European Audit Committee Leadership Network, January 2018
Cybersecurity is a critical concern for companies and their boards, which is why it is important to have a strong leader overseeing cybersecurity efforts. Although their precise responsibilities may vary, chief information security officers (CISOs) typically oversee security related to information technology (IT) and may also oversee security relating to production systems and third-party cyber risk. The role continues to evolve to keep up with evolving cyber threats and new regulations. The CISO has been elevated at many companies in recent years, according to a 2017 survey of European CISOs. But just as CISOs’ responsibilities differ from organization to organization, so too do their status and relationship with the board.
On November 15, 2017, members of the European Audit Committee Leadership Network (EACLN) met in London to discuss the CISO and the board with Robert Coles, CISO and head of information protection at GlaxoSmithKline (GSK); Mike Maddison, partner at EY; and Emma Smith, group technology security director at Vodafone. This ViewPoints includes background information and synthesizes the perspectives that members shared before and during the meeting on the following topics.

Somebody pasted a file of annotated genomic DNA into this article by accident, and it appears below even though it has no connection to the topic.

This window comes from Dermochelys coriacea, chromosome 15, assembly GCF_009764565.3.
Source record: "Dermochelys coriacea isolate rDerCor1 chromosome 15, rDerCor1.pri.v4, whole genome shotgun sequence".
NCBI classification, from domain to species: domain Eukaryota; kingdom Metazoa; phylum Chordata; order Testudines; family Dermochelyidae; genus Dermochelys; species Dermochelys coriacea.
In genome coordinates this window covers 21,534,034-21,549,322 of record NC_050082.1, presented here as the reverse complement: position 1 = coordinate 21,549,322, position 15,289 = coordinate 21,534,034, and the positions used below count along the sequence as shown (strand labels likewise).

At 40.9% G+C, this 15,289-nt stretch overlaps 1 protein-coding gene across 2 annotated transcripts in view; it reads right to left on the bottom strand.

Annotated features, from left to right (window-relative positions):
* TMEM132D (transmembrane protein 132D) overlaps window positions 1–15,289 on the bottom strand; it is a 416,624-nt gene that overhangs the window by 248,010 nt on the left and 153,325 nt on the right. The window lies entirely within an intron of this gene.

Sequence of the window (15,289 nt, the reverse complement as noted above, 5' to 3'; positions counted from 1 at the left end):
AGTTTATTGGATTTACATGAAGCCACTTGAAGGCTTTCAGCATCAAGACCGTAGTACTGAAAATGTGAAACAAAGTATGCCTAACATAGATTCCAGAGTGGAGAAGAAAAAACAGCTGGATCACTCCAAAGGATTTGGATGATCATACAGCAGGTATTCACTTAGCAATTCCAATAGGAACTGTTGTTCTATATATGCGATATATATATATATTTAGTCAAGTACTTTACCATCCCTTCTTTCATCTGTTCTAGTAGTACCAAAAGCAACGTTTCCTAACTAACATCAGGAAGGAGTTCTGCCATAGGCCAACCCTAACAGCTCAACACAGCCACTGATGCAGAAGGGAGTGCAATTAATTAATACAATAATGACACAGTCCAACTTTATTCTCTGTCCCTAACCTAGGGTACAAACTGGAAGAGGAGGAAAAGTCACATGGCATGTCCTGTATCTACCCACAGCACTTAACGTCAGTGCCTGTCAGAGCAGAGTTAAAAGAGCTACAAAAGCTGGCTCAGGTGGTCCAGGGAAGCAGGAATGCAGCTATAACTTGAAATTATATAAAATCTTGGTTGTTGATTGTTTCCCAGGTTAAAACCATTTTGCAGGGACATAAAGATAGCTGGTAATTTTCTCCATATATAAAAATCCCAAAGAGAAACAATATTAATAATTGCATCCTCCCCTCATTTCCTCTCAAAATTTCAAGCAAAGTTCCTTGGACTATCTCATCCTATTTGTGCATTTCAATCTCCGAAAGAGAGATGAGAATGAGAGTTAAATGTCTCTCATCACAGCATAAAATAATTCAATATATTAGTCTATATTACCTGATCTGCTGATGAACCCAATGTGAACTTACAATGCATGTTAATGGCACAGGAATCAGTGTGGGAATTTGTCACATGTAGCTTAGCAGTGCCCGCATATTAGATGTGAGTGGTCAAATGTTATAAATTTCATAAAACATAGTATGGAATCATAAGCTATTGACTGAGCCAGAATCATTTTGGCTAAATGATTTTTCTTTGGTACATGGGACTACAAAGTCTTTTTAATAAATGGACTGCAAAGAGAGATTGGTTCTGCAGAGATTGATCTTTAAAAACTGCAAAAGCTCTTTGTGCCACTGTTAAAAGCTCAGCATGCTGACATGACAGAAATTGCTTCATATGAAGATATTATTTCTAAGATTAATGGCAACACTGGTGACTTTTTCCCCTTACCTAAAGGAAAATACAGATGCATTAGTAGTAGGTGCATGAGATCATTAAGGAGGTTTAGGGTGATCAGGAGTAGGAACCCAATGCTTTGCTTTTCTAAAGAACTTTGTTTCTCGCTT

The CISO’s evolving role and function
One way that companies are addressing cyber risk is to empower a CISO with broad authority to work across the enterprise in order to protect data and physical assets, monitor for deficiencies, respond to attacks, and educate the workforce. In many cases, this means delving into areas that are not traditionally within the scope of IT. As a result, the role requires an individual with deep technical expertise, strong business acumen, and access to appropriate resources, supported by a team with diverse skills.
The CISO’s relationship with the board
Cybersecurity is at the forefront of the board’s agenda, with many directors reporting it as the top risk at their companies. Audit committee chairs reported that they benefit from having an open and direct relationship with their company’s CISO, which includes communicating at a regular cadence using a consistent framework and common language. They said that a strong relationship makes it easier for boards and CISOs to agree upon adequate resourcing and ensure sufficient oversight of the controls in place to mitigate cyber threats.